Abstract: In this paper and in part II, we give the theory of a distinctive type of wave motion, which arises in any one-dimensional flow problem when there is an approximate functional relation at each point between the flow q (quantity passing a given point in unit time) and concentration k (quantity per unit distance). The wave property then follows directly from the equation of continuity satisfied by q and k. In view of this, these waves are described as 'kinematic', as distinct from the classical wave motions, which depend also on Newton's second law of motion and are therefore called 'dynamic'. Kinematic waves travel with the velocity $\partial $q/$\partial $k, and the flow q remains constant on each kinematic wave. Since the velocity of propagation of each wave depends upon the value of q carried by it, successive waves may coalesce to form 'kinematic shock waves'. From the point of view of kinematic wave theory, there is a discontinuous increase in q at a shock, but in reality a shock wave is a relatively narrow region in which (owing to the rapid increase of q) terms neglected by the flow-concentration relation become important. The general properties of kinematic waves and shock waves are discussed in detail in section 1. One example included in section 1 is the interpretation of the group-velocity phenomenon in a dispersive medium as a particular case of the kinematic wave phenomenon. The remainder of part I is devoted to a detailed treatment of flood movement in long rivers, a problem in which kinematic waves play the leading role although dynamic waves (in this case, the long gravity waves) also appear. First (section 2), we consider the variety of factors which can influence the approximate flow-concentration relation, and survey the various formulae which have been used in attempts to describe it. Then follows a more mathematical section (section 3) in which the role of the dynamic waves is clarified. From the full equations of motion for an idealized problem it is shown that at the 'Froude numbers' appropriate to flood waves, the dynamic waves are rapidly attenuated and the main disturbance is carried downstream by the kinematic waves; some account is then given of the behaviour of the flow at higher Froude numbers. Also in section 3, the full equations of motion are used to investigate the structure of the kinematic shock; for this problem, the shock is the 'monoclinal flood wave' which is well known in the literature of this subject. The final sections (section section 4 and 5) contain the application of the theory of kinematic waves to the determination of flood movement. In section 4 it is shown how the waves (including shock waves) travelling downstream from an observation point may be deduced from a knowledge of the variation with time of the flow at the observation point; this section then concludes with a brief account of the effect on the waves of tributaries and run-off. In section 5, the modifications (similar to diffusion effects) which arise due to the slight dependence of the flow-concentration curve on the rate of change of flow or concentration, are described and methods for their inclusion in the theory are given.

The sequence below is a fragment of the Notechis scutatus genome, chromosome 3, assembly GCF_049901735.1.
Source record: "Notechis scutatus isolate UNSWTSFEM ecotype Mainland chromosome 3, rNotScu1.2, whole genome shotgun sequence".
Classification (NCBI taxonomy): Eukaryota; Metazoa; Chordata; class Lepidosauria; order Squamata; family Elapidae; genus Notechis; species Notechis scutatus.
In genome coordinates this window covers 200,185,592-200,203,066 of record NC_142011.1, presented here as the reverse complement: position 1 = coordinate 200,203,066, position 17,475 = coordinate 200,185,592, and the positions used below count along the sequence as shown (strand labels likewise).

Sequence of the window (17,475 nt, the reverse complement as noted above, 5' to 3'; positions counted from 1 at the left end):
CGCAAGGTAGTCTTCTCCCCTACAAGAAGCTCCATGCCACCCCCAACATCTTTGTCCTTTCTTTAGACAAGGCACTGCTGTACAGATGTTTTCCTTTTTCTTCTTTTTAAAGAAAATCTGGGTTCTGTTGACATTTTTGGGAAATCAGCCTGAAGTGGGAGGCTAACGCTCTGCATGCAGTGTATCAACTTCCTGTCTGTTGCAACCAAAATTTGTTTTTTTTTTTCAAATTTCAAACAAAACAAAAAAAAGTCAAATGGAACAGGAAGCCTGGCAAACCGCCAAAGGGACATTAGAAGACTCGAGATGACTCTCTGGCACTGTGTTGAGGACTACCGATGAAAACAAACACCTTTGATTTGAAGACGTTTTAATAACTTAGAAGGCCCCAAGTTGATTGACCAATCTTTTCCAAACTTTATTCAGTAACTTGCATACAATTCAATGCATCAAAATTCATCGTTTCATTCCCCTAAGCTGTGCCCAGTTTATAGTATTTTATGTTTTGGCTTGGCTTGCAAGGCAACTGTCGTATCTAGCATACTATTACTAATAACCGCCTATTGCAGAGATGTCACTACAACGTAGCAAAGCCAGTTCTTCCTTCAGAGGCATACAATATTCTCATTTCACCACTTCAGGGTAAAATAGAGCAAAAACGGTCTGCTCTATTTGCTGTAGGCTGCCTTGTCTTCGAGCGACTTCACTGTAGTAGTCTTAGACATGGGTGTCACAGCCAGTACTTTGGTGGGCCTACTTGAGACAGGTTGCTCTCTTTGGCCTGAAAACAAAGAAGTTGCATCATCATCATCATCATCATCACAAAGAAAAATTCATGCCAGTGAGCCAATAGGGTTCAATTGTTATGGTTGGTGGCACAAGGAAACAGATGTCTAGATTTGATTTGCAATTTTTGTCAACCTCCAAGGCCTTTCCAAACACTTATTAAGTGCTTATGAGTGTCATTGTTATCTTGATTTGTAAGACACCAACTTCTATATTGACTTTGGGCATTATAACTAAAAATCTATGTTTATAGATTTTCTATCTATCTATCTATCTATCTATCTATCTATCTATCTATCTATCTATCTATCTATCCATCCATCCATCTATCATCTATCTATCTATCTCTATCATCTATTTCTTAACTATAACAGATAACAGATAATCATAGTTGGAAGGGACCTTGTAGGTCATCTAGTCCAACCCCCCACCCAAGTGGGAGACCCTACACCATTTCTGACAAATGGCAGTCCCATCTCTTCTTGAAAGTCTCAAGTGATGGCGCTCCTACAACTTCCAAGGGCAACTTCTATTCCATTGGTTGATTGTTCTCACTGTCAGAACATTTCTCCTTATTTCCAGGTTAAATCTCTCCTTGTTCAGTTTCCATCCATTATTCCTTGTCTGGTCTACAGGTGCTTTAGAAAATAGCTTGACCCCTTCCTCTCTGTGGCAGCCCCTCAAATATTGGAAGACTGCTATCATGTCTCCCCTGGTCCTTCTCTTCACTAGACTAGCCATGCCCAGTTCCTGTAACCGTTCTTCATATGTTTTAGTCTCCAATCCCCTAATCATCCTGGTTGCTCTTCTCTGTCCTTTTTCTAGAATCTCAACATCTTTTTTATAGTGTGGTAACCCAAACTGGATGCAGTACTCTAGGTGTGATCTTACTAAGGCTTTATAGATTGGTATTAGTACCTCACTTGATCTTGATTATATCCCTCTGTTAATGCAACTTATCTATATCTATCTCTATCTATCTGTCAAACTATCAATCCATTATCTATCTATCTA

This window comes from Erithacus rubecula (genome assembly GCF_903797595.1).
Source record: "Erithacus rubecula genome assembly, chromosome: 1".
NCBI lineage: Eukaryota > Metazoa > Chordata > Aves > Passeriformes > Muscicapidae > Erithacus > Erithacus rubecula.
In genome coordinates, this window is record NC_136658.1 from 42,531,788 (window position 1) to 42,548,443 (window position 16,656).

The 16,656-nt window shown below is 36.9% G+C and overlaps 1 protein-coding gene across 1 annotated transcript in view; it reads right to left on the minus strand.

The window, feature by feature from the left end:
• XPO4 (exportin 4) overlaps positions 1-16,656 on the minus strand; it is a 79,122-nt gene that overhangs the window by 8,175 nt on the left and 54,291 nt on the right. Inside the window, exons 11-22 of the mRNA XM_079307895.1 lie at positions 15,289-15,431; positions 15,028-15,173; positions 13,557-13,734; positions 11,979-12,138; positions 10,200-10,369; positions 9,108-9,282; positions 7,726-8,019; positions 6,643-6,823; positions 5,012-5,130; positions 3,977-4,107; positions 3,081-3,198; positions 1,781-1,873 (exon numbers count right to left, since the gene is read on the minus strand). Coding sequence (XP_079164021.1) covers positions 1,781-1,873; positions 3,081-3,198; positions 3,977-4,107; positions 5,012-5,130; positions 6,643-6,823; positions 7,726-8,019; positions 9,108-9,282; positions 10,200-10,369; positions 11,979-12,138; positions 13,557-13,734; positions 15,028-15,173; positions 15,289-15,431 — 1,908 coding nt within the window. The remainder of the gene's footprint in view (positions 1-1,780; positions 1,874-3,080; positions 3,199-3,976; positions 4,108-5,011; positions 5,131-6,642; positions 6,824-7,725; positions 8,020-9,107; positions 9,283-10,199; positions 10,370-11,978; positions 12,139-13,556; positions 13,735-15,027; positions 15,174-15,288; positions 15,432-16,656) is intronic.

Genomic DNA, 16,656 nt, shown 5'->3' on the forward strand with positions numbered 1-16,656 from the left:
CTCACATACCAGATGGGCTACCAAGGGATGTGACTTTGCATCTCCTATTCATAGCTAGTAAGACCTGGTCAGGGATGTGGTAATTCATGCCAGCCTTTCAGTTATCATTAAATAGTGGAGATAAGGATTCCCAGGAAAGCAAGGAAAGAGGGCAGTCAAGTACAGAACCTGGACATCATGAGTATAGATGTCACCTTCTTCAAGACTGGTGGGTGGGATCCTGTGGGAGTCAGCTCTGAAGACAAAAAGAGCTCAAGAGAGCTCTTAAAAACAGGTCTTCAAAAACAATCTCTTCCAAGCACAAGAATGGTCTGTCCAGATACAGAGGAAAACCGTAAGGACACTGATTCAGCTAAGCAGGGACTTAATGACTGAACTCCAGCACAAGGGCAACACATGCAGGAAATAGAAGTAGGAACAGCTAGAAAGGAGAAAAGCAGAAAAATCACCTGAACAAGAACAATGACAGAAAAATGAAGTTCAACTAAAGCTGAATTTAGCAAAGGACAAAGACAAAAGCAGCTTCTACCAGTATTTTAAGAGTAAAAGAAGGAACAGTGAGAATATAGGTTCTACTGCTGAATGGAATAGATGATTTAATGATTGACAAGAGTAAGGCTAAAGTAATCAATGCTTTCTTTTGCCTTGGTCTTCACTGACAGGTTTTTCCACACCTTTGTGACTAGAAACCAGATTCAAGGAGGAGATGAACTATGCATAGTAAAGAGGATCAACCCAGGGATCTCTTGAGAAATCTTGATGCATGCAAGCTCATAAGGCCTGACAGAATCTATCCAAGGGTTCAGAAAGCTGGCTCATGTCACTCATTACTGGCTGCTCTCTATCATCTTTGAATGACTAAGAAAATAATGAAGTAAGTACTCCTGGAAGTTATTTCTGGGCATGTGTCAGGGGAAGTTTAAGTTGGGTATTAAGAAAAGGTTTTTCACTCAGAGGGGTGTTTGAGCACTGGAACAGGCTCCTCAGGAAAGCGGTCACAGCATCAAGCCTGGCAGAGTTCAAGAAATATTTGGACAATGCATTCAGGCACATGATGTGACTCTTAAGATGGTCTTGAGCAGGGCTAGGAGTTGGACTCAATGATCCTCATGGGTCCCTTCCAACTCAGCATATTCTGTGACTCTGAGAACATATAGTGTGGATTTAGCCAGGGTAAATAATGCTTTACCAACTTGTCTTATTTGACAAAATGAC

1,336 citations

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TL;DR: A new "second order" model of traffic flow is introduced, which replaces the space derivative with a convective derivative and nicely predicts instabilities near the vacuum, i.e., for very light traffic.

Abstract: We introduce a new "second order" model of traffic flow. As noted in [C. Daganzo, Requiem for second-order fluid with approximation to traffic flow, Transportation Res. Part B, 29 (1995), pp. 277--286], the previous "second order" models, i.e., models with two equations (mass and "momentum"), lead to nonphysical effects, probably because they try to mimic the gas dynamics equations, with an unrealistic dependence on the acceleration with respect to the space derivative of the "pressure." We simply replace this space derivative with a convective derivative, and we show that this very simple repair completely resolves the inconsistencies of these models. Moreover, our model nicely predicts instabilities near the vacuum, i.e., for very light traffic.

1,158 citations

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TL;DR: In this article, the authors present a review of the existing literature on short-term traffic forecasting and offer suggestions for future work, focusing on 10 challenging, yet relatively under researched, directions.

Abstract: Since the early 1980s, short-term traffic forecasting has been an integral part of most Intelligent Transportation Systems (ITS) research and applications; most effort has gone into developing methodologies that can be used to model traffic characteristics and produce anticipated traffic conditions. Existing literature is voluminous, and has largely used single point data from motorways and has employed univariate mathematical models to predict traffic volumes or travel times. Recent developments in technology and the widespread use of powerful computers and mathematical models allow researchers an unprecedented opportunity to expand horizons and direct work in 10 challenging, yet relatively under researched, directions. It is these existing challenges that we review in this paper and offer suggestions for future work.

927 citations

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TL;DR: In this paper, it is shown that any continuum model of traffic flow that smooths out all discontinuities in density will predict negative flows and negative speeds (i.e., "wrong way travel") under certain conditions.

Abstract: Although the “first order” continuum theory of highway traffic proposed by Lighthill and Whitham (1955) and Richards (1956)—the LWR model—can predict some things rather well, it is also known to have some deficiencies. In an attempt to correct some of these, “higher order” theories have been proposed starting in the early 70s. Unfortunately, the usefulness of these improvements can be questioned. This note describes the logical flaws in the arguments that have been advanced to derive higher order continuum models, and shows that the proposed high order modifications lead to a fundamentally flawed model structure. The modifications can actually make things worse.
As an illustration of this, it is shown that any continuum model of traffic flow that smooths out all discontinuities in density will predict negative flows and negative speeds (i.e., “wrong way travel”) under certain conditions. Such unreasonable predictions are made by all existing models formulated as a quasilinear system of partial differential equations in speed, density, and (sometimes) other variables but not by the LWR model.
The note discusses the available empirical evidence and ends with a (hopefully positive) commentary on what can be accomplished with first-order models.

827 citations